- The primary outcome is to establish that XSCID patients treated with IGF-1 do not experience more than the expected rate of drug-related adverse events than non-XSCID children receiving IGF-2 therapy, which is estimated at 5 percent. [ Time Frame: 1-year ] [ Designated as safety issue: Yes ]
- The primary objective is to evaluate the safety of treating XSCID children with growth failure using IGF-1. The secondary objective is to evaluate the efficacy of IGF-1 treatment for growth failure in children with XSCID. [ Time Frame: 1-year ] [ Designated as safety issue: No ]
|Study Start Date:||June 2007|
|Study Completion Date:||December 2012|
|Primary Completion Date:||December 2012 (Final data collection date for primary outcome measure)|
This is a Phase 2 protocol evaluating the safety and efficacy of standard dose insulin-like growth factor-1 (IGF-1) for the treatment of growth failure in patients diagnosed with X-linked severe combined immunodeficiency (XSCID). This condition is a fatal inherited immunodeficiency caused by defects in the common cytokine receptor gamma chain (gc), a subunit shared by many cytokine receptors. The common gamma subunit signals through the Janus kinase/signal transducers and activators of transcription (JAK/STAT) pathway, a complex intracellular signaling pathway used by many cytokines and growth factors, including growth hormone (GH). Studies have suggested that the gc defect may result in hyporesponsiveness to GH. This is supported by a report of GH hyporesponsiveness in an XSCID child that was successfully ameliorated following immune reconstitution using bone marrow transplantation (BMT). Haplo-identical BMTs for XSCID children often achieve only partial immune reconstitution, and many BMT recipients experience ongoing problems with growth failure, achieving heights well below 2 standard deviations for their chronological age. It is possible that in these partially corrected conditions, administration of IGF-1, a substance the body produces downstream in response to GH, may achieve an improved growth response.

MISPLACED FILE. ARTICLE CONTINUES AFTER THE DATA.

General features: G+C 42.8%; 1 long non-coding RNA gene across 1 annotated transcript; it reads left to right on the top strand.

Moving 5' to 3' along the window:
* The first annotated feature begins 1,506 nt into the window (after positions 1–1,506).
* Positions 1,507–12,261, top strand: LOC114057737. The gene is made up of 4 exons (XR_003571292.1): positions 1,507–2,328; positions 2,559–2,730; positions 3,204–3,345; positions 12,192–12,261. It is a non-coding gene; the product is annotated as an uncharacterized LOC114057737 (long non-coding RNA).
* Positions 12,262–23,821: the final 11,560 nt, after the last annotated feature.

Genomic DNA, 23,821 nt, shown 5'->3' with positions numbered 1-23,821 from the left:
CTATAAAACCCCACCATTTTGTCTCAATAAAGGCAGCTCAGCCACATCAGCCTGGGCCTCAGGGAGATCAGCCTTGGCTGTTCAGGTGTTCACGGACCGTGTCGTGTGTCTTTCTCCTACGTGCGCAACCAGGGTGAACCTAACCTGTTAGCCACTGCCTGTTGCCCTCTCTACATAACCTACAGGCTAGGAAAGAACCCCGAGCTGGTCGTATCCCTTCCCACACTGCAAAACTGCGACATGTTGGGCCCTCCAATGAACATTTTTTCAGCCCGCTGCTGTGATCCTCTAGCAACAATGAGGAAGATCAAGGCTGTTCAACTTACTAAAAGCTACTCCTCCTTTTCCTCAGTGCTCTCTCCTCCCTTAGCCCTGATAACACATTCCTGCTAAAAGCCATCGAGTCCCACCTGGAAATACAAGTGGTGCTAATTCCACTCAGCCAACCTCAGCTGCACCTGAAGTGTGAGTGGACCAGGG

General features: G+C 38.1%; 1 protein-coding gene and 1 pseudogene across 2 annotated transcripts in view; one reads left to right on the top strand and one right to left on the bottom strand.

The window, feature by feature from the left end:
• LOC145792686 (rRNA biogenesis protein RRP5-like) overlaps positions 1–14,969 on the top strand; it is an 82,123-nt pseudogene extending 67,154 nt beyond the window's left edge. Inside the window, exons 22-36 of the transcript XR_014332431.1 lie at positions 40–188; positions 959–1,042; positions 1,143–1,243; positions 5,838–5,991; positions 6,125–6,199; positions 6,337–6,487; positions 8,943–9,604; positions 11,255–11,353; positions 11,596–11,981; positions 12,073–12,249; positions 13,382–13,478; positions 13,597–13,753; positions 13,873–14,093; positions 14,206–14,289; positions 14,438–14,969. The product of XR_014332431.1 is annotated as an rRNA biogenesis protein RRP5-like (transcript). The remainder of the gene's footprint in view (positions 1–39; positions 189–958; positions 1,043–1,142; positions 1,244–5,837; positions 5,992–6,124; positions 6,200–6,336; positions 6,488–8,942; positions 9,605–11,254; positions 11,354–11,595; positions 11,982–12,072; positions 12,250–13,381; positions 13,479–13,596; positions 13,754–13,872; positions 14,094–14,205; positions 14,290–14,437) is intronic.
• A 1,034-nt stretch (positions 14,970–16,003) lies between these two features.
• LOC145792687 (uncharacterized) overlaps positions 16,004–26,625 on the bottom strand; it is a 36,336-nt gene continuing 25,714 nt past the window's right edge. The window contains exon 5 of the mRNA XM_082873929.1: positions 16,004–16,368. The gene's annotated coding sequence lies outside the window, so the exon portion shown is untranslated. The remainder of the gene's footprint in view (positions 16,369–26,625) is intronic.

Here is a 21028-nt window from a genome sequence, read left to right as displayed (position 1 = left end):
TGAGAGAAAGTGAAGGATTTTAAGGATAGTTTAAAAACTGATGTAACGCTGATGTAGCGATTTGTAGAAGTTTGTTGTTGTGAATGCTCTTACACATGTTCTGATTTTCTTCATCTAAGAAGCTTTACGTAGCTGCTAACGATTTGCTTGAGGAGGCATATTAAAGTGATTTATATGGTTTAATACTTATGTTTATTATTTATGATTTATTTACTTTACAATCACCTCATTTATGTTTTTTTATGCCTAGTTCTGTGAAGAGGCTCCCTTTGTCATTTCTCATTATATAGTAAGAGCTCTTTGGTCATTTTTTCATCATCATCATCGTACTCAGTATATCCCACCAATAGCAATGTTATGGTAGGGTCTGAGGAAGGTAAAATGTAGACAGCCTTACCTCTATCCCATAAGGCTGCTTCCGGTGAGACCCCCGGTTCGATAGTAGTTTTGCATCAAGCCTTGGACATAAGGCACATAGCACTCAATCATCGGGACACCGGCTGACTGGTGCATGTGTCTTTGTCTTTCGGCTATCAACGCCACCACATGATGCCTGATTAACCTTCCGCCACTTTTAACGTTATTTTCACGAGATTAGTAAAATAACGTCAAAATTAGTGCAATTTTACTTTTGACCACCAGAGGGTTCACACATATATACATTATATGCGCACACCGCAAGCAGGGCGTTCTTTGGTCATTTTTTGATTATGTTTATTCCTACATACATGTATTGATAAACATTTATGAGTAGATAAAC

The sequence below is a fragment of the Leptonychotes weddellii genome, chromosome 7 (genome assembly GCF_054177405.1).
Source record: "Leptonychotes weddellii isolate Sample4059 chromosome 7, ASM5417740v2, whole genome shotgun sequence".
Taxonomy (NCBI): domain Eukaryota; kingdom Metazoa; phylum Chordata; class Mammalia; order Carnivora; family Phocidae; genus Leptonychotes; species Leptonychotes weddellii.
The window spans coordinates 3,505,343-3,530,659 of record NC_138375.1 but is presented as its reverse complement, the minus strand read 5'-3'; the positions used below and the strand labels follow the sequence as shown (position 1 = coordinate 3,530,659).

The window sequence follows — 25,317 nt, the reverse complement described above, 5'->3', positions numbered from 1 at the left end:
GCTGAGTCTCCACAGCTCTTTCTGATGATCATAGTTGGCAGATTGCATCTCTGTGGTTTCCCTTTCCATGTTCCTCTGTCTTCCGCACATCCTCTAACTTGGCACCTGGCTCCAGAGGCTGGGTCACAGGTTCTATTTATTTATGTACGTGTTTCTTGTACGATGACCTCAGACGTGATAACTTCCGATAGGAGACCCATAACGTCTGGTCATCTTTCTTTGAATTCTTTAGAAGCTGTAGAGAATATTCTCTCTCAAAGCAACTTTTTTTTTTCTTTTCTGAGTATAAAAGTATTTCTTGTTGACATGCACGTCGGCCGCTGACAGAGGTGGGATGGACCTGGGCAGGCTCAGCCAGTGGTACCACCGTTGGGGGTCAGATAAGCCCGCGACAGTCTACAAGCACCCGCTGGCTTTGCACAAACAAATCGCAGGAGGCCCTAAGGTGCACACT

This study proposes to evaluate the safety and efficacy of Increlex(Trademark) (recombinant human IGF-1) for the treatment of patients with XSCID who have growth failure (children with heights less than 3rd percentile for age). Increlex(Trademark) is a Food and Drug Administration-approved drug for treatment of growth hormone non-responsiveness in the general population of children with growth hormone hyporesponsiveness or primary IGF-1 deficiencies. The scientific objectives are to determine safety and to assess the efficacy of using subcutaneous IGF-1 in XSCID patients with growth failure. The long-term goal of this study is to establish improved treatment regimens for growth failure in children with XSCID.
|United States, Maryland|
|National Institutes of Health Clinical Center, 9000 Rockville Pike|
|Bethesda, Maryland, United States, 20892|
|Principal Investigator:||Suk S De Ravin, M.D.||National Institute of Allergy and Infectious Diseases (NIAID)|